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First Pennsylvania German Governor Educated in York

Simon Snyder, Pennsylvania Governor 1808-1817
Simon Snyder, who served from 1808 to 1817, was the first of many Pennsylvania Governors to have Pennsylvania German roots. George Leader, Governor from 1955 to 1959, the only York County-born governor, was another.
Even though Simon Snyder wasn’t born in York County, biographies of Governor Snyder agree that he was educated, both as a tradesman and academically, during the eight years he lived in York, to which he moved about 1776.
The information below is from an unidentified biography in Simon Snyder’s manuscript file at York County Heritage Trust, as is the engraved image above, but the story in confirmed in many other sources.

“He was born at Lancaster, on the 5th of November, 1759. His father, Anthony Snyder, was a respectable mechanic, who came to America from the Palatinate, in 1758. His mother, whose maiden name was Knippenberg, was born near Oppenheim, Germany. Of five children, the offspring of this marriage, Simon was the fourth. The father died in 1774, and two years after, the son, then at the age of seventeen, removed from Lancaster to the town of York, in the adjoining county, where he remained for eight years. Here he learned the business of a tanner and currier, serving faithfully an apprenticeship of four years, without being bound by any indenture or written agreement, evincing thus early a steadfastness of character, and a faith that was auspicious. At a night school, kept by John Jones, a worthy member of the Society of Friends, he was taught reading, writing, and arithmetic, and made some progress in higher mathematics. His industry at this period was very great, and often at the midnight hour, after a hard day’s work, he was still at his books, and his Sundays were usually devoted to study.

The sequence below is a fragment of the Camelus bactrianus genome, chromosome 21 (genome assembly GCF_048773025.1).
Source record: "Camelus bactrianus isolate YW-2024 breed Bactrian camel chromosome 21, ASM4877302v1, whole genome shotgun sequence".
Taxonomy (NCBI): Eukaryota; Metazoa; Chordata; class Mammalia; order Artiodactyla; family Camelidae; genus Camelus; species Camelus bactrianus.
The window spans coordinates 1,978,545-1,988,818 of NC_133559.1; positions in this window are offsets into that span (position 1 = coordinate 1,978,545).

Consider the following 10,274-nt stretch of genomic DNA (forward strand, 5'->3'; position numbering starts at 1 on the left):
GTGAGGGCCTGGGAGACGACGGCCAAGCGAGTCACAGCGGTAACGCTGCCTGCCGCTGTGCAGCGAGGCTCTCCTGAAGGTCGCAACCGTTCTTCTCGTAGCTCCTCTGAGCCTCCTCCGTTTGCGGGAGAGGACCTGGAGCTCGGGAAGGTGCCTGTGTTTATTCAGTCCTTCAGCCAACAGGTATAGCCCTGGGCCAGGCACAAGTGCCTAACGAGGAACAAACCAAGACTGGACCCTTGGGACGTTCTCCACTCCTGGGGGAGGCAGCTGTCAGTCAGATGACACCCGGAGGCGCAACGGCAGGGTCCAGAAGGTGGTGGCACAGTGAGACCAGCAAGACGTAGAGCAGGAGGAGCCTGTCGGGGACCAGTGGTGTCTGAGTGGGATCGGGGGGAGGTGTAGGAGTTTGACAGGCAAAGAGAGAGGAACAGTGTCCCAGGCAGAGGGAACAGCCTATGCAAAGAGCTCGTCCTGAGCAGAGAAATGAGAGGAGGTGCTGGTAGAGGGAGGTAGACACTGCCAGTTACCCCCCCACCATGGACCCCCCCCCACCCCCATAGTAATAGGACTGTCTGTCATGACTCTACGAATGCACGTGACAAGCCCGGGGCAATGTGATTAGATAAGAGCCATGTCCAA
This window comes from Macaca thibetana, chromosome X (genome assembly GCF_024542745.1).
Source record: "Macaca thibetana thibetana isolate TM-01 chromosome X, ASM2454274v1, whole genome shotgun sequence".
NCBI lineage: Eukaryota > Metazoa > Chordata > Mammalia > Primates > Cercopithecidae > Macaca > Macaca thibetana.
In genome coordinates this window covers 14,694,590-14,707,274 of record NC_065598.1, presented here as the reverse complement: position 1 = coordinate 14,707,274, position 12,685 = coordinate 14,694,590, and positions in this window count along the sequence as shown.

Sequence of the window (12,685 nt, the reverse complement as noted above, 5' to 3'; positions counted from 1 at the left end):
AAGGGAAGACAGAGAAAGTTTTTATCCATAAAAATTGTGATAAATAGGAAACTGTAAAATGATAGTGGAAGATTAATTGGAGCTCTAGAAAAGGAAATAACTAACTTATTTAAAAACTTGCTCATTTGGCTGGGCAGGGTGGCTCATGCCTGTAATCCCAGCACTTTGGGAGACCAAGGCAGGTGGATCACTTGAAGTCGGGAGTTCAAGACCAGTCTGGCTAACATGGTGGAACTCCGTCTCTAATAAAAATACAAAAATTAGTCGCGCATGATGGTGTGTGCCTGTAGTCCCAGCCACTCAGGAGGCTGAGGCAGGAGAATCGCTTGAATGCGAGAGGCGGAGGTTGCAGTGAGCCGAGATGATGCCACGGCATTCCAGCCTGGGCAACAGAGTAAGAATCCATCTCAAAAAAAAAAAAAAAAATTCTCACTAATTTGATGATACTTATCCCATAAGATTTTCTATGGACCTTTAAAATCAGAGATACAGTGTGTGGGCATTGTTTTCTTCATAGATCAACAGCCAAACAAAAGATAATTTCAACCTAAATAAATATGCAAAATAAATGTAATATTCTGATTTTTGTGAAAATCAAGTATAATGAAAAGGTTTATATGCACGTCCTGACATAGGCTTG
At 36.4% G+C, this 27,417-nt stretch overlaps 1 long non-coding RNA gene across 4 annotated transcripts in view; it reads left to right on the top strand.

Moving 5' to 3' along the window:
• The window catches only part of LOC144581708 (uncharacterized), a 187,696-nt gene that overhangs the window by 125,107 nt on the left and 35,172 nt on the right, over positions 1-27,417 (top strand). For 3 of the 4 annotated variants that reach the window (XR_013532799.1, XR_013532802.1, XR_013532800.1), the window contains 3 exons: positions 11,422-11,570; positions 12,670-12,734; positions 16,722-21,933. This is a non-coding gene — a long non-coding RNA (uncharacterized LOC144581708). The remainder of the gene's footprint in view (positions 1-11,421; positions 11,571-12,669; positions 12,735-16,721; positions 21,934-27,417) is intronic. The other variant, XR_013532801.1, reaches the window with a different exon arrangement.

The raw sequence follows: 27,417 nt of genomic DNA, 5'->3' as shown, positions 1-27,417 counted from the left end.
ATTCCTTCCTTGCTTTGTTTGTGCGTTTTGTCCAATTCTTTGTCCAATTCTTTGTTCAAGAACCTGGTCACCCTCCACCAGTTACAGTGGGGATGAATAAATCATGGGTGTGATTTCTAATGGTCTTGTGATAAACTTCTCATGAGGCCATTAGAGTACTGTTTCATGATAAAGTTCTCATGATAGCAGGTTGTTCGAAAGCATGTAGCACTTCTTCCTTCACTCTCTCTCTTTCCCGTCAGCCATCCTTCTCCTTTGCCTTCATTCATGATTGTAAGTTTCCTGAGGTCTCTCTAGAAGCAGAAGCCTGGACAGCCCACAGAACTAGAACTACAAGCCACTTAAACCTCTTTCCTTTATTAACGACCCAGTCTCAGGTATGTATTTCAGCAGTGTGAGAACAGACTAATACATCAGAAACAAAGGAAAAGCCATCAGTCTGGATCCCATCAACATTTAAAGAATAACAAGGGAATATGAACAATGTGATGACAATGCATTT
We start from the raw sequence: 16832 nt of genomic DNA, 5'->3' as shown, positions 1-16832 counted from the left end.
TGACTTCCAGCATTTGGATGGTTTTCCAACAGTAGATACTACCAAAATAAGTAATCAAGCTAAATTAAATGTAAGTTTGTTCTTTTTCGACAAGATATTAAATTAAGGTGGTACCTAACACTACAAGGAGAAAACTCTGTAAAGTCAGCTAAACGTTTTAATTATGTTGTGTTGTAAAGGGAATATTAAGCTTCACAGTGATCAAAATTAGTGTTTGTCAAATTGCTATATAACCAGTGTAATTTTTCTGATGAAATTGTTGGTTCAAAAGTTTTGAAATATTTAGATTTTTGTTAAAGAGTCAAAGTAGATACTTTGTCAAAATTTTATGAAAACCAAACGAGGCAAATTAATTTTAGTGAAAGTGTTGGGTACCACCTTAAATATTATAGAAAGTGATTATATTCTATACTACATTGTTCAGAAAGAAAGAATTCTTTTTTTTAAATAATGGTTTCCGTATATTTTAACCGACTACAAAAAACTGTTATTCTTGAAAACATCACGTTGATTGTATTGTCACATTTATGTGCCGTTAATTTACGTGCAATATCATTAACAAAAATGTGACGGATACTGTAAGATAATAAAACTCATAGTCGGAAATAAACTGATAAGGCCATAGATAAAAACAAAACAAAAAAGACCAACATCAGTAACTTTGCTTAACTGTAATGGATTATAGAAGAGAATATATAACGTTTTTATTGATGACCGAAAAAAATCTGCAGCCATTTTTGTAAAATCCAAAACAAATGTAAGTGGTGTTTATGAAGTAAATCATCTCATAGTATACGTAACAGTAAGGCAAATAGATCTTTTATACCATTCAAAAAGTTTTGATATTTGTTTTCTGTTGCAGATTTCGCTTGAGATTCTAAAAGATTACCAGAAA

In July, 1784, he removed to Selinsgrove, then Northumberland County, since Union, now Snyder, the two latter having been successively erected out of territory of the former, and the last having been named in honor of that then nameless young man. Here he opened a store, and became the owner of a mill.”

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